The latest phase in Education Minnesota’s “Believe in ‘We’” paid media campaign is a series of new ads that began airing online and on statewide television.
The new phase is titled “Pandemic Lessons,” and the ads feature educators across the state who have found ways to persevere and find creative ways to create community in their classrooms during these trying times.
The ad campaign is meant to be a parallel to the “At a Breaking Point” media tour. Education Minnesota knows the importance of sharing out the unsustainable working and learning conditions our members are facing this year, but also believes we need to celebrate the amazing work that is happening in spite of that—because of the dedication and resilience of educators.
These ads will also appear on social media, on video sites such as YouTube and various targeted websites. The ads will drive viewers to the campaign website, www.BelieveInWeMN.com, to watch longer videos telling the stories of the good work our members always do.
Featured in the new ads are educators from across Minnesota, including elementary teachers who found ways to build school community virtually and an elementary teacher who brings her own life story into her classroom.
At the start of the pandemic, Spring Lake Park teachers Maggie Lee and Theresa Phillippo started talking about how to connect with not only their own students but the entire school when they couldn’t physically be in the same space.
The Northpoint Elementary School teachers created a “Masked Reader” video series where each week a school staff member would have an emoji over their face and read a book that was shared out on FlipGrid. Students would then record their guesses to who it was, and could watch and respond to each other on the virtual platform about who everyone thought was the reader.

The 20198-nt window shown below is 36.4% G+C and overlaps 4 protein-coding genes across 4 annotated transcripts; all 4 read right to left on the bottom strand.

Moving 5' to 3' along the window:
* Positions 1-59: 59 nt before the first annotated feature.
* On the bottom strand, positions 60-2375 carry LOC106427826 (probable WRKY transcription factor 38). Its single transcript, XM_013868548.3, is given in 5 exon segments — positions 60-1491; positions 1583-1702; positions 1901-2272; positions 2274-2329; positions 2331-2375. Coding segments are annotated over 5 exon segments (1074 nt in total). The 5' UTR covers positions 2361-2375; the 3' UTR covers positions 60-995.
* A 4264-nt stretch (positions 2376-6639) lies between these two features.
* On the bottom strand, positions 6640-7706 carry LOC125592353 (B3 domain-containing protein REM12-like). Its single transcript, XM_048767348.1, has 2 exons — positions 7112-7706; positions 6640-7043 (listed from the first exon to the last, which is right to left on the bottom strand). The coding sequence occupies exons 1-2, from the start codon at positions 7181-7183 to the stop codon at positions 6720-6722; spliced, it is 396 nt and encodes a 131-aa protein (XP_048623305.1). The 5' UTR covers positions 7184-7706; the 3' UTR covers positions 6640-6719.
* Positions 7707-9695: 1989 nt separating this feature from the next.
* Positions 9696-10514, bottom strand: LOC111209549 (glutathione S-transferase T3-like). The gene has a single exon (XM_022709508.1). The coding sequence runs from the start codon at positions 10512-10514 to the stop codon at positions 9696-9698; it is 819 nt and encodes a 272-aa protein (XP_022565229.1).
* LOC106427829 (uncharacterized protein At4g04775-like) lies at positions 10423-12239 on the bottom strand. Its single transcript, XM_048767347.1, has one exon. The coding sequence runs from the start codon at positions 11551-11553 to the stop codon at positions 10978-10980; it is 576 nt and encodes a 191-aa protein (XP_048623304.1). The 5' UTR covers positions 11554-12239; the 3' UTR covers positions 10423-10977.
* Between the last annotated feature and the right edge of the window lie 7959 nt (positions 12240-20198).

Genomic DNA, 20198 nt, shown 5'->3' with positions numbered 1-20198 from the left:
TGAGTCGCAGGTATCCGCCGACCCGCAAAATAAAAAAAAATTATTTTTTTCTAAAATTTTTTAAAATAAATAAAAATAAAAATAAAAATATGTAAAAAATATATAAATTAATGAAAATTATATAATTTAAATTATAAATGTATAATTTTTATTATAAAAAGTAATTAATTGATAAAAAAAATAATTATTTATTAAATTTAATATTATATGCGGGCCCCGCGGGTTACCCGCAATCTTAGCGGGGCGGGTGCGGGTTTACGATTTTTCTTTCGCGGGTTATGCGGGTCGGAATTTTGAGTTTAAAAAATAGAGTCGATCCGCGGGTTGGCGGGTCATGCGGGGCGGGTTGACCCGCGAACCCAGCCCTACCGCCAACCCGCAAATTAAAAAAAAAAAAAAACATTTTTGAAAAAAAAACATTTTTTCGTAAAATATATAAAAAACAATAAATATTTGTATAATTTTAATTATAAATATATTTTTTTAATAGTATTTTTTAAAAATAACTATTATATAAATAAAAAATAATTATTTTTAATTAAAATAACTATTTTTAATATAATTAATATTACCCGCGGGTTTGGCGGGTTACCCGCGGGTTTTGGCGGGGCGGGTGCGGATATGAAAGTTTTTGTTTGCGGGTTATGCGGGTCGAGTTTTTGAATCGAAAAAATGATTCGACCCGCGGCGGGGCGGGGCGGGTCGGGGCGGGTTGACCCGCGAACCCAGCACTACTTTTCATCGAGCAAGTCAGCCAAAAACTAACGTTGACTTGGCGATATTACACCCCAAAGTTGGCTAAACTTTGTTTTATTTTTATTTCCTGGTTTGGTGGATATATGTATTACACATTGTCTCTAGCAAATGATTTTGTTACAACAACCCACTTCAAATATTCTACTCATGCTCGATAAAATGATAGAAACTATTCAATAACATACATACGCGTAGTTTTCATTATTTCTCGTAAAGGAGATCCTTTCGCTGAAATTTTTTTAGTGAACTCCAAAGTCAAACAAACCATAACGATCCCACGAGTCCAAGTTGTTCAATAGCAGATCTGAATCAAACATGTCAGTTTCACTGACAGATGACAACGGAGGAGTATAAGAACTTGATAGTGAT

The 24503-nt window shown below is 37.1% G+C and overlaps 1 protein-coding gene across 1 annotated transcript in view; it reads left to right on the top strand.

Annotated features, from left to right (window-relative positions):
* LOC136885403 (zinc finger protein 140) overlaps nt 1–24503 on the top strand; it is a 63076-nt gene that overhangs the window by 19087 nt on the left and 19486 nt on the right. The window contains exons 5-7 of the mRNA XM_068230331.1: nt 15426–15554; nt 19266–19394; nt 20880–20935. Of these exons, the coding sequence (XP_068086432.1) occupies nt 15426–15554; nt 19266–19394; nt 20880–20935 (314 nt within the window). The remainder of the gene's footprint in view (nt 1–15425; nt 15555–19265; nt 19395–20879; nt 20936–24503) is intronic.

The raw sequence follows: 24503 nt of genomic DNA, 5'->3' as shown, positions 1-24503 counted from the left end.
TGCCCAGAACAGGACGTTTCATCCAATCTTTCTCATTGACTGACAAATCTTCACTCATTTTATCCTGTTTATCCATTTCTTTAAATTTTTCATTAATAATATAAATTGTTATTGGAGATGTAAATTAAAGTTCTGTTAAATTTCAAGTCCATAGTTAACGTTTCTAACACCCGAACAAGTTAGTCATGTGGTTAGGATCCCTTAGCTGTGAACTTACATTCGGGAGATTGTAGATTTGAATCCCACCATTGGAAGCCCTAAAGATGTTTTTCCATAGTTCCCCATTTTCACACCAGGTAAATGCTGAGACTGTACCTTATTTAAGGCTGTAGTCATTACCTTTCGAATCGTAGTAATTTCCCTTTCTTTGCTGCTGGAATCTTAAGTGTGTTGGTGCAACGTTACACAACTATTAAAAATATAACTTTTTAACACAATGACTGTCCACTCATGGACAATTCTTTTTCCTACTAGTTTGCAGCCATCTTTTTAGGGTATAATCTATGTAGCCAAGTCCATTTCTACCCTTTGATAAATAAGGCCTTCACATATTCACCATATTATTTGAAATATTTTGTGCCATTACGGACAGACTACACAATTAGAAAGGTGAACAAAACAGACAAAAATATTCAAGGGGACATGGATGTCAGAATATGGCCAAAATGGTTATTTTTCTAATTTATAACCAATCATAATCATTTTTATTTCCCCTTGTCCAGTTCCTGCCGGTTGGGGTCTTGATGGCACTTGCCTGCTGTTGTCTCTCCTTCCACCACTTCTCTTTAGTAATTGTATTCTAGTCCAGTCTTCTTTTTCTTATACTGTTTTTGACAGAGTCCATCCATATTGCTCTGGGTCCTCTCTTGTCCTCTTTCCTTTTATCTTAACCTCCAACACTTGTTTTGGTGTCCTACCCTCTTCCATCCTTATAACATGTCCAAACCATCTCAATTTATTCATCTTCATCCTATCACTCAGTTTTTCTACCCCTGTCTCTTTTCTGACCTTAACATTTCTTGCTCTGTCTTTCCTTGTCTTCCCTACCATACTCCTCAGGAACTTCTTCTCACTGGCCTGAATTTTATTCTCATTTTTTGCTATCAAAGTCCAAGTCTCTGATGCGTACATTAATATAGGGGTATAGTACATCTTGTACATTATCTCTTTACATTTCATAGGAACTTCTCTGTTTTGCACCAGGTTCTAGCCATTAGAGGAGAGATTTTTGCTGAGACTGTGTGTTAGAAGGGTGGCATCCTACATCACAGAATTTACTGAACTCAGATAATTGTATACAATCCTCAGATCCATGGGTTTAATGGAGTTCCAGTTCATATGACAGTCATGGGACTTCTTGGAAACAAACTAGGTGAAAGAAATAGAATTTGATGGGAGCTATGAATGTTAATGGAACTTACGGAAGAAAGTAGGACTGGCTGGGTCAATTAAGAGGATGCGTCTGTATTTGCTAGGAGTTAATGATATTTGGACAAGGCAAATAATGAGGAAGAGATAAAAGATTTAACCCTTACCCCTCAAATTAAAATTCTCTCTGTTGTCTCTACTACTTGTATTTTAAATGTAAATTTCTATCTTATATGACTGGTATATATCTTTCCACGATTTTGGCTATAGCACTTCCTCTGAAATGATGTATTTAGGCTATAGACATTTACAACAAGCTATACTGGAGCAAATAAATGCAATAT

“We would get 80-90 responses in a matter of hours of releasing the videos,” said Lee. “That’s what they needed. We had to come in with the positive attitude of ‘at least we’re still together,’ and focusing on what we still can do together and not what we can’t.”
“This was our way of not only continuing the fun that we always have had,” said Phillippo. “But making sure that they continued to see smiles on people’s faces.”
Lee and Phillippo also created a Northpoint’s Got Talent program where students filmed themselves doing something at home, and the school watched the videos together and voted.
In another video, Rochester teacher Criselda Martinez shares that creating relationships with her students even though they couldn’t physically be together was her biggest focus during the pandemic.
“We would have ‘cafécito con compañeros’ which means coffee with companions,” she said. “The children didn’t bring coffee but a morning drink. The kids simply just wanted someone to talk with.”
Martinez had virtual field trips and even virtual dance parties to help stay connected with her students, which also strengthened their relationship, as she was able to see more into their personal home lives and meet their families and pets.
“I want my students to take with them the love of the language, the love of acceptance and being who they are and who they can be,” she said. “I want them to take the knowledge they have acquired and take it with them in all aspects of their lives.”
More videos will be released throughout the next few months featuring more educator stories, such as Luke Becker, an agricultural science and technology instructor and career and technical education coordinator at Braham High School ,who brings students ideas to life in big ways; Timothy Ray, an education assistant in Minneapolis who brings his own life experiences to his work; and Elizabeth Averbeck, a human geography teacher in Kasson-Mantorville who brings learning about the world and our commitment to equity into her classroom in exciting and engaging ways.
See all of the videos at www.BelieveInWeMN.com, and share them on your social media channels to highlight the amazing work of educators throughout Minnesota.